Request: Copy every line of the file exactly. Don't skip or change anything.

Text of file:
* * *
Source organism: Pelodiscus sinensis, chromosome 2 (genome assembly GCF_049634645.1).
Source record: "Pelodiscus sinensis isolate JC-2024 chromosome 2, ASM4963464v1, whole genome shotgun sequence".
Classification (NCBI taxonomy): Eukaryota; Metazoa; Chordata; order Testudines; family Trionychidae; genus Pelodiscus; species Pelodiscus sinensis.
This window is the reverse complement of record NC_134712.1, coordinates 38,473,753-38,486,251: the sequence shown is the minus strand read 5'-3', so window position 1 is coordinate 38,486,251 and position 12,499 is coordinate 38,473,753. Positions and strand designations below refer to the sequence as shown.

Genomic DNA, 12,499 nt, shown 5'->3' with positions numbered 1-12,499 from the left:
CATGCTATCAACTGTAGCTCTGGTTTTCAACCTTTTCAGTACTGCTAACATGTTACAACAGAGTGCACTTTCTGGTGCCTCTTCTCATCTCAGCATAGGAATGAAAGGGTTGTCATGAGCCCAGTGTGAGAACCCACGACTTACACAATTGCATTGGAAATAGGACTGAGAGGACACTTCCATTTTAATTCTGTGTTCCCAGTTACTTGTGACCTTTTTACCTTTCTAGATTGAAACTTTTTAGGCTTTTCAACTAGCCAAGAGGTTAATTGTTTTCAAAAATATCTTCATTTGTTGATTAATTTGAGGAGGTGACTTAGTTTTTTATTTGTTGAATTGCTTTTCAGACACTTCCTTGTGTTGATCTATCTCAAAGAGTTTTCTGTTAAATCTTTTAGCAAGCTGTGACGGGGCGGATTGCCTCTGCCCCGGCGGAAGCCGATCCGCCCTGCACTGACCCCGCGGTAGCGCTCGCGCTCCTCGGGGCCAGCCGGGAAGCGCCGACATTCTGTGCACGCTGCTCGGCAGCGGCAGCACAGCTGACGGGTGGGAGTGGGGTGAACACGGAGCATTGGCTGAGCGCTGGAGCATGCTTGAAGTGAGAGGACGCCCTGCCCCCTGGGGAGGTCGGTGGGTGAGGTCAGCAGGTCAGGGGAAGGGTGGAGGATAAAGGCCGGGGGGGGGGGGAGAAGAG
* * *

Source organism: Pelodiscus sinensis, chromosome 2 (genome assembly GCF_049634645.1).
Source record: "Pelodiscus sinensis isolate JC-2024 chromosome 2, ASM4963464v1, whole genome shotgun sequence".
Classification (NCBI taxonomy): Eukaryota; Metazoa; Chordata; order Testudines; family Trionychidae; genus Pelodiscus; species Pelodiscus sinensis.
This window is the reverse complement of record NC_134712.1, coordinates 38,473,753-38,486,251: the sequence shown is the minus strand read 5'-3', so window position 1 is coordinate 38,486,251 and position 12,499 is coordinate 38,473,753. Positions and strand designations below refer to the sequence as shown.

Genomic DNA, 12,499 nt, shown 5'->3' with positions numbered 1-12,499 from the left:
CATGCTATCAACTGTAGCTCTGGTTTTCAACCTTTTCAGTACTGCTAACATGTTACAACAGAGTGCACTTTCTGGTGCCTCTTCTCATCTCAGCATAGGAATGAAAGGGTTGTCATGAGCCCAGTGTGAGAACCCACGACTTACACAATTGCATTGGAAATAGGACTGAGAGGACACTTCCATTTTAATTCTGTGTTCCCAGTTACTTGTGACCTTTTTACCTTTCTAGATTGAAACTTTTTAGGCTTTTCAACTAGCCAAGAGGTTAATTGTTTTCAAAAATATCTTCATTTGTTGATTAATTTGAGGAGGTGACTTAGTTTTTTATTTGTTGAATTGCTTTTCAGACACTTCCTTGTGTTGATCTATCTCAAAGAGTTTTCTGTTAAATCTTTTAGCAAGCTGTGACGGGGCGGATTGCCTCTGCCCCGGCGGAAGCCGATCCGCCCTGCACTGACCCCGCGGTAGCGCTCGCGCTCCTCGGGGCCAGCCGGGAAGCGCCGACATTCTGTGCACGCTGCTCGGCAGCGGCAGCACAGCTGACGGGTGGGAGTGGGGTGAACACGGAGCATTGGCTGAGCGCTGGAGCATGCTTGAAGTGAGAGGACGCCCTGCCCCCTGGGGAGGTCGGTGGGTGAGGTCAGCAGGTCAGGGGAAGGGTGGAGGATAAAGGCCGGGGGGGGGGGGAGAAGAG